Notary Public

Notary Public

A notary public is a public official appointed by a state government to help deter fraud. A notary is a person authorized to perform certain legal formalities, especially to draw up or certify contracts, deeds, and other documents for use in other jurisdictions. A notary public is a public officer who is appointed by the government. He is a public officer or other person authorized to authenticate contracts, acknowledge deeds, take affidavits, protest bills of exchange, take depositions, etc. His duty is to certify the deeds and other documents and to note the non-acceptance or non-payment of bills of exchange and protest them later, if necessary. Their consent is often the final step in establishing power of attorney, closing on a home, or opening a retirement account.

Their responsibilities include:

  • Taking affidavits and statutory declarations;
  • Taking acknowledgments of deeds and other conveyances;
  • Protesting notes and bills of exchange; and
  • Providing notice of foreign drafts.

Notaries are appointed by a government authority, such as a court or lieutenant governor, or by a regulating body often known as a society or faculty of notaries public. A notary public is a public officer who attests or certifies writings (such as a deed) to make them authentic and takes affidavits, depositions, and protests of negotiable paper. For lawyer notaries, an appointment may be for life, while lay notaries are usually commissioned for a briefer term, with the possibility of renewal. He is a public official, usually, a solicitor, who is legally authorized to administer oaths, attest and certify certain documents, etc. These documents include – Estates, Deeds, Powers of attorney, Affidavits, Licenses, Contracts, Loan documents, etc.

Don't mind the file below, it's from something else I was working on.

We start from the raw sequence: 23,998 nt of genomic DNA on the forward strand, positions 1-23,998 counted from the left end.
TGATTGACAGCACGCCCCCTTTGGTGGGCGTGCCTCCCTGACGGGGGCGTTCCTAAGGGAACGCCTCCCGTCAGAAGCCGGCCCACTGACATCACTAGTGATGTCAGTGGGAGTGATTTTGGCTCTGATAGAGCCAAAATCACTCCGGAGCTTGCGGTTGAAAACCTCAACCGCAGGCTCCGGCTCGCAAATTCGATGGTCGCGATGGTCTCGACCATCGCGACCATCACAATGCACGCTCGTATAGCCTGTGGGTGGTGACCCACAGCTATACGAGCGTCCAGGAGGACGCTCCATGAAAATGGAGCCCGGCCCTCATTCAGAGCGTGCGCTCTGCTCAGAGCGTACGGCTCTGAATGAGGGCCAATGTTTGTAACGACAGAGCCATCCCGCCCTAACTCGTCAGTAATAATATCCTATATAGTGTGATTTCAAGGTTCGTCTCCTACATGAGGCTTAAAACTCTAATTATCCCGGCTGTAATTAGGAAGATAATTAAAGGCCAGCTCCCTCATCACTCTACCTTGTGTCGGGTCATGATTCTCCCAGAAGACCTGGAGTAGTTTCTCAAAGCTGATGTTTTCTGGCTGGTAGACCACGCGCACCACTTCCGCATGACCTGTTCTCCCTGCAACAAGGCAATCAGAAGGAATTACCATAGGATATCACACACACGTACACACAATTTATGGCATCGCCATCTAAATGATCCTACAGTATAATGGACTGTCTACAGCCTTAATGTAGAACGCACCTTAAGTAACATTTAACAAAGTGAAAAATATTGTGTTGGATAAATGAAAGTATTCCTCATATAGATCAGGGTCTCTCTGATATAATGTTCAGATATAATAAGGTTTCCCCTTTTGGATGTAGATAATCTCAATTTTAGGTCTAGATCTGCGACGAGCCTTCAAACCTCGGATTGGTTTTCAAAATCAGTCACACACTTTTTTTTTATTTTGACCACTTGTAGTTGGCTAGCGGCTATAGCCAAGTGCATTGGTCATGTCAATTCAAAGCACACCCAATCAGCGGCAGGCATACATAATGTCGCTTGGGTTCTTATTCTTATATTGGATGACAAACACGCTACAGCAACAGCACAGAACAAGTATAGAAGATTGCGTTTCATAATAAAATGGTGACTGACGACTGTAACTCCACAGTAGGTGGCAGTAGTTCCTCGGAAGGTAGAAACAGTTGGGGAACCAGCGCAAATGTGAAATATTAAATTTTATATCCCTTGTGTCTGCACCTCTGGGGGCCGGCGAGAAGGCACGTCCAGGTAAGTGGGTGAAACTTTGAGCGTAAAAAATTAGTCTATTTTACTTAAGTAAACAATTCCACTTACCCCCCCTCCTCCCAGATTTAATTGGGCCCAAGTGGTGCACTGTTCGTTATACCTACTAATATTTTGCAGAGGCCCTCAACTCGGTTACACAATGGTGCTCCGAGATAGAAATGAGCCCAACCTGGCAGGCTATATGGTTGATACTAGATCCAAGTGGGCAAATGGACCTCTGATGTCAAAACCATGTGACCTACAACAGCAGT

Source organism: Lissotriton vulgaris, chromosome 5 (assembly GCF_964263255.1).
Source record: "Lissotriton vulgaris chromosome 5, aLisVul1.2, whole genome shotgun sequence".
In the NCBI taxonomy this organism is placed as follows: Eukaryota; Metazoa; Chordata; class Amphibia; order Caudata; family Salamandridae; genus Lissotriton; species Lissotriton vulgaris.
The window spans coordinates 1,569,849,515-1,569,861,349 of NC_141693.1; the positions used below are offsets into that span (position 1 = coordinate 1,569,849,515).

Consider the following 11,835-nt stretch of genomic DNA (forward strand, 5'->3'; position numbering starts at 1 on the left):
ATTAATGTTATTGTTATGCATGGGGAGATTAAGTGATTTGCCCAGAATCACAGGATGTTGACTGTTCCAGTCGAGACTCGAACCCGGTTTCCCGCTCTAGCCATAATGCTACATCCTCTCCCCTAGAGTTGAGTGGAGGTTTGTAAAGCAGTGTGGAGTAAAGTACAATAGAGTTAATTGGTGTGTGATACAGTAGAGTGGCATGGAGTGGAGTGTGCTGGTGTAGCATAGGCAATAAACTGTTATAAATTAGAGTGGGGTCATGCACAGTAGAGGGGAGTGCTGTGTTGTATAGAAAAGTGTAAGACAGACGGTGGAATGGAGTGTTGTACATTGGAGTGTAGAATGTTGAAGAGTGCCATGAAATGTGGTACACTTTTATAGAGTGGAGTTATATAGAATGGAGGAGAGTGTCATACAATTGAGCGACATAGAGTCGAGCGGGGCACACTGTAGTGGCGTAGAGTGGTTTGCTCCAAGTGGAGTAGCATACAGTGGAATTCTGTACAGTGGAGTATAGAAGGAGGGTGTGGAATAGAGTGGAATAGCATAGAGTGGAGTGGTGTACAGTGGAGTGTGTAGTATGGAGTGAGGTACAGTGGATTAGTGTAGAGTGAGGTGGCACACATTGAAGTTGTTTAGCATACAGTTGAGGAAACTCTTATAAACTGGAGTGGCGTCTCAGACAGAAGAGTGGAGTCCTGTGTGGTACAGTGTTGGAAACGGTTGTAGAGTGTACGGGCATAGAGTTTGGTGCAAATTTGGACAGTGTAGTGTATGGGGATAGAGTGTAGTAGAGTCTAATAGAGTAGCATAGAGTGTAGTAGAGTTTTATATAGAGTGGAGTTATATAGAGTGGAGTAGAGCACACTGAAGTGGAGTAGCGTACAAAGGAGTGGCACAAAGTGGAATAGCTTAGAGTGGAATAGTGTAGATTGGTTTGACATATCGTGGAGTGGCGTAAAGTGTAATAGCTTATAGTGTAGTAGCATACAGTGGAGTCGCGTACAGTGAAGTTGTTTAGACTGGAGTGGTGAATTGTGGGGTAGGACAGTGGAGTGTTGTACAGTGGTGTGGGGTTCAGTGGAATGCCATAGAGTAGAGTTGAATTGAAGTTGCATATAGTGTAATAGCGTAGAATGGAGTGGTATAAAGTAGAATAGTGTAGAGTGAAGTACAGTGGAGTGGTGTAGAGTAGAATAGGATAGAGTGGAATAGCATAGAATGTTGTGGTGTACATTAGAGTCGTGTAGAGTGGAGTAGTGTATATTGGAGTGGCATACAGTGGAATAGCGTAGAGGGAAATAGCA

Notary publics witness the signing of important documents and verify the identity of the signer(s), their willingness to sign the documents, and their awareness of the contents of the document or transaction. A notary public may also administer oaths in depositions or other situations. Even though this type of oath may not take place in court, the witness can still be held accountable and be punished for perjury. Notaries can only be held liable for actions they take while performing the notary function. For example, although notaries are responsible for attesting to the validity of a signature, they are not responsible for the validity of the document.